Adult Learning

The Morning I Cried in a Tent AKA The Day a School’s Mental Health Professional Needed a Mental Health Day

Guest Writer: Kendra Fogarty
Kendra Fogarty is a school counselor whose greatest accomplishment in life has been raising a Gemini toddler. She is also a content crafter who typically writes by moonlight to harness that insomniac midnight magic. Her soul is fueled anytime she gets lost in the woods, nails a dessert recipe, spins a fresh vinyl, or makes one of her students smile. 
If someone would have walked into my office that morning, they would have found me curled up in a ball in a child’s tent.
That was the morning of my surrender. The morning that everything became too much.
“Stay strong for the students. Don’t be a hot mess for your co-workers to deal with. Don’t you dare give your own parents any reason to worry. Do your job and do it well.” This soundtrack was on repeat in my mind for months. Click To Tweet
These constant reminders are okay most years. This year, though? We have never experienced a challenge like this before. And yet, we press on. Internal and external pressures collided to create some incredible version of a monster. I imagine my monster to be about 100 times my size and rippled with muscles. Of course, this guy is equipped with eyes that glow, flaring nostrils, horns, and visibly green breath.
I picture a tug-of-war rope with my less than an athletic figure on one end and then the muscle-monster on the other. I am usually right on the very edge of falling into the mud.
I imagine that I have been clever during this tug-of-war. What I may lack in strength, I make up for in pure grit. I have likely outsmarted this muscle-monster a few times, which is likely the only reason that this battle has been continuing for nearly a year.
But at a certain point, my arms go out. They just cannot keep this struggle up any longer. I fall in the mud as the monster cheers.
So, I find myself in a curious situation while I am driving to work, struggling to catch my breath as I fend off a full-blown anxiety attack.
I am struggling in a bad way. But, I have a parent to tour at the school. I can’t stand them up.
I have no idea what we talked about during this tour. I do remember this parent questioning the common core. I am sure my response was brilliant.
Back in my office, I realized my vision was funky. Any amount of light was too much. Colors were mixing with each other in a strange, trippy swirl. My hands were shaking. I felt certain that my mocha was coming right back up.
I tried to press on. I opened my e-mail. Bad idea. The muscle-monster came back to push me down during my attempt to stand.
So then, I unfolded my tent and took a brain break. I didn’t really have a choice at this point. I cried a little. I tried to meditate. I wondered if I should just go home.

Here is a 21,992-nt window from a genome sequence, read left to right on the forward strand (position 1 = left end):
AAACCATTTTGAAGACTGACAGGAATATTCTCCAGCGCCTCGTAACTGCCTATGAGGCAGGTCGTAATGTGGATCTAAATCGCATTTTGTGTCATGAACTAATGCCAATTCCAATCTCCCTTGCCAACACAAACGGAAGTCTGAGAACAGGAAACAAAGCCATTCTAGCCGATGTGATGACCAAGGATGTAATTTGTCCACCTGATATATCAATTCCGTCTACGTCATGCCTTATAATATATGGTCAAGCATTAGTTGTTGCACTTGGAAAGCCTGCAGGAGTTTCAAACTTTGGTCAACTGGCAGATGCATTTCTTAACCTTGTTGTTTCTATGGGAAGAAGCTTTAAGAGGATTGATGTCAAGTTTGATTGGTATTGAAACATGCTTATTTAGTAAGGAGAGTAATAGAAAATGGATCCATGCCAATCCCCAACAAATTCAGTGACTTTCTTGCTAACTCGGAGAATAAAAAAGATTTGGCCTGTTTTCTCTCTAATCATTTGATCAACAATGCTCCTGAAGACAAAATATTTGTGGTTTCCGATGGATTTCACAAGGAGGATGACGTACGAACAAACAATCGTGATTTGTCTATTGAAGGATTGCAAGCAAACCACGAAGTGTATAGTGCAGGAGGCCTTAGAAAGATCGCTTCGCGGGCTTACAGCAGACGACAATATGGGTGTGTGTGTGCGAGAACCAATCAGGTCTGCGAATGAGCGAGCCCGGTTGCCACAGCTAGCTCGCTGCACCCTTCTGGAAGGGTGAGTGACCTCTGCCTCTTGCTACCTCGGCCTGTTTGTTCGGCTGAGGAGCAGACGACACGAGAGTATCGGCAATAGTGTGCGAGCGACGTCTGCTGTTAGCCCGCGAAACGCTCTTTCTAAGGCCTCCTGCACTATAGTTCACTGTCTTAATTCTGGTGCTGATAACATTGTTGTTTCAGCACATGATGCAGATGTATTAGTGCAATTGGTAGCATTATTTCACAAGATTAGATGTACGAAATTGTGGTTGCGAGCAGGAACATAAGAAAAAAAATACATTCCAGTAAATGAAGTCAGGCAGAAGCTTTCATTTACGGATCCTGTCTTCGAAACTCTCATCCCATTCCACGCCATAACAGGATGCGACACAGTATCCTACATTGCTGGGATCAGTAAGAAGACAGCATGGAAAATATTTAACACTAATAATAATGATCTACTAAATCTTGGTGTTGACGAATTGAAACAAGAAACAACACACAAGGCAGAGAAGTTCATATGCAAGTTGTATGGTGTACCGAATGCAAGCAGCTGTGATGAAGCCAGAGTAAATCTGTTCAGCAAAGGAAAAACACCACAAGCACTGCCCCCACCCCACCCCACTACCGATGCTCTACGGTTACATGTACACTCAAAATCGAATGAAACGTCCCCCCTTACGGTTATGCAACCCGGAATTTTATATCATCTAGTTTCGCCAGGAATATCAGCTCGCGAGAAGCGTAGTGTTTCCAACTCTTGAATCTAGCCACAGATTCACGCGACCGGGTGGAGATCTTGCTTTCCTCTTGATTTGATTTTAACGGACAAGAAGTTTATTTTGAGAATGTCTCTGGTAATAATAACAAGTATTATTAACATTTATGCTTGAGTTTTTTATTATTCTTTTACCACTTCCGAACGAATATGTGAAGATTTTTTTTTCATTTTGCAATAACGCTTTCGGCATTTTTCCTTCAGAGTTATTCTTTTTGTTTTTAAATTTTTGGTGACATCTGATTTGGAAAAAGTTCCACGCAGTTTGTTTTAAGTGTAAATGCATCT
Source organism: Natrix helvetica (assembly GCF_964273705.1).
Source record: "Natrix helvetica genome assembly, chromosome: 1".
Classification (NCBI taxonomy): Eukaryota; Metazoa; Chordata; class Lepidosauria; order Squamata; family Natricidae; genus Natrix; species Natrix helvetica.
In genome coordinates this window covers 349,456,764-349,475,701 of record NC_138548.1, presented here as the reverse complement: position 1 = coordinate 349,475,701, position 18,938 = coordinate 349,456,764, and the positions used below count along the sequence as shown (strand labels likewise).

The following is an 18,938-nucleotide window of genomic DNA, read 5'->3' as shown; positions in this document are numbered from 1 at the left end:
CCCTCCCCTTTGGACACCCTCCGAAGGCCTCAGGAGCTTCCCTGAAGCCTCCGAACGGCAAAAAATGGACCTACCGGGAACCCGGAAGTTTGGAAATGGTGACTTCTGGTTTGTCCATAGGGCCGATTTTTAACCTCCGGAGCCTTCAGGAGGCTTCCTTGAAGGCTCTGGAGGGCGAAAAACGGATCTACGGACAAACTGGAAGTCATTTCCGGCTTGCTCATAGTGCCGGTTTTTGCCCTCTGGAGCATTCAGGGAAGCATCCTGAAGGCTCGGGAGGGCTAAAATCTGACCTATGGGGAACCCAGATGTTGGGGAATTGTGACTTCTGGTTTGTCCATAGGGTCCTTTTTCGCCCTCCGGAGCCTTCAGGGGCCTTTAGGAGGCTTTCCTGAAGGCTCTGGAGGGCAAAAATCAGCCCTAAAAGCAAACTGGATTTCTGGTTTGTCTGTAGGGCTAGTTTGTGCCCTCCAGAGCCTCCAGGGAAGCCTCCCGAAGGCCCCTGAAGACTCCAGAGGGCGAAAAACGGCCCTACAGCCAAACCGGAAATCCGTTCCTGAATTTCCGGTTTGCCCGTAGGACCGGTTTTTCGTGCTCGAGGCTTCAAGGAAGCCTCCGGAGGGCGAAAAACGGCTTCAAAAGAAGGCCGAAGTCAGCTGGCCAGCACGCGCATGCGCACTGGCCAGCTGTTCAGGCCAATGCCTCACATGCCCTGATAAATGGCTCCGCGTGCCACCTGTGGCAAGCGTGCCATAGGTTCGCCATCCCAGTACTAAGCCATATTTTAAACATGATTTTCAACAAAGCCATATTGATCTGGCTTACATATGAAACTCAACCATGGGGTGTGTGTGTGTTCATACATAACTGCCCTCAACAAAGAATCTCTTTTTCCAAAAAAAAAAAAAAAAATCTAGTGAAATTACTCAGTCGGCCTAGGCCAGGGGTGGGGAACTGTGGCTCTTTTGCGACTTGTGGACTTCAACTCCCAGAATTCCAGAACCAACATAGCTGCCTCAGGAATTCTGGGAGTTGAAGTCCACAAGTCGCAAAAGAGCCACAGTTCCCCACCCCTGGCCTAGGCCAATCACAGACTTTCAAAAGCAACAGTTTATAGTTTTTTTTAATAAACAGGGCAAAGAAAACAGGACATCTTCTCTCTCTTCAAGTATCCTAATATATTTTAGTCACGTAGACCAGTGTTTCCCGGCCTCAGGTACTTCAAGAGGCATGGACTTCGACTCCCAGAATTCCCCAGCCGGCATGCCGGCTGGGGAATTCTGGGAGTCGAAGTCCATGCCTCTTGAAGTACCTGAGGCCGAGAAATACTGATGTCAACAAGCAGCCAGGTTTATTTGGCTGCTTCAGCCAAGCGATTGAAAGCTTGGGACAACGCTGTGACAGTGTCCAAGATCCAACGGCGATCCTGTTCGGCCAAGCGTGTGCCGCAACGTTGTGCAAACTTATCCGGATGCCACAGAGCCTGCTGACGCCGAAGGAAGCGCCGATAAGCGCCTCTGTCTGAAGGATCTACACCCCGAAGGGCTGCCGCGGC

And as I was sitting in this tent, I thought of a student that I intended to use the tent therapeutically with that day. I really wanted to be at home, but I pictured this 6-year old’s adorable face and his sad, tired eyes.
I struggle with following my own advice. As a school counselor, if anyone came to me in this unregulated emotional state, I would probably escort them home. But for myself, I repeated some self-talk, did a little tapping exercise, and crawled out of the tent.
I went through the motions of the day. I threw up in the bathroom and when I walked out I said hello to another teacher. When she asked how I was, “Great!” was my cheerful reply. Always.
Later that day, I was playing Candyland with my 6-year-old friend, letting him take his turns from the tent. I noticed something about his eyes as he made his way to King Kandy. They weren’t sad.
I took a pause and a deep breath. That was enough fuel to get me through the day.
It is hard for everyone right now. We are going up against so many muscle-monsters. After this day, I vowed that I would do more to build my own muscles to compete with him.
What does that mean? It means boosting my mental wellness so I can remain competitive in this tug-of-war.
It also means knowing if I need to take a break and tap-out. This is done best in the form of taking a sick day when my body and/or mind needs it. We can’t play tug-of-war forever.
Trust that I know everyone is sick of hearing about self-care. I spent the morning crying in a tent, remember? I get it. But at the same time, there are some things we do have control of, even when we are battling so much that are simply out of our control.
Here’s my brain-muscle building plan:-Daily meditation-Don’t knock it until you try it-Can be done in less than 1 minute-Getting outside -At least 10 minutes a day.-Even if it’s cold enough to freeze my tears-Exercise & Yoga -3 times a week (keeping things reasonable here)-Practice a hobby -Writing (this is therapeutic for me) twice a week-Tapping script ready when anxiety is swirling-AKA Emotional Freedom Technique. Google this!-Accepting and/or asking for help-Why did I give that parent tour? My team would have been happy to help. -Ending every shower with cold water-Weird. This stimulates the vagus nerve, which helps with stress. Google this too!-Gratitude -Cliche. Again, don’t knock it until you try it. -Keep it super simple.
You’ve been strong for so long. I know you’ll keep going until you fall in the mud, too. Give a few of these a shot so that you can keep your grip a little longer. It will also make it easier to climb out of the mud if you do fall.

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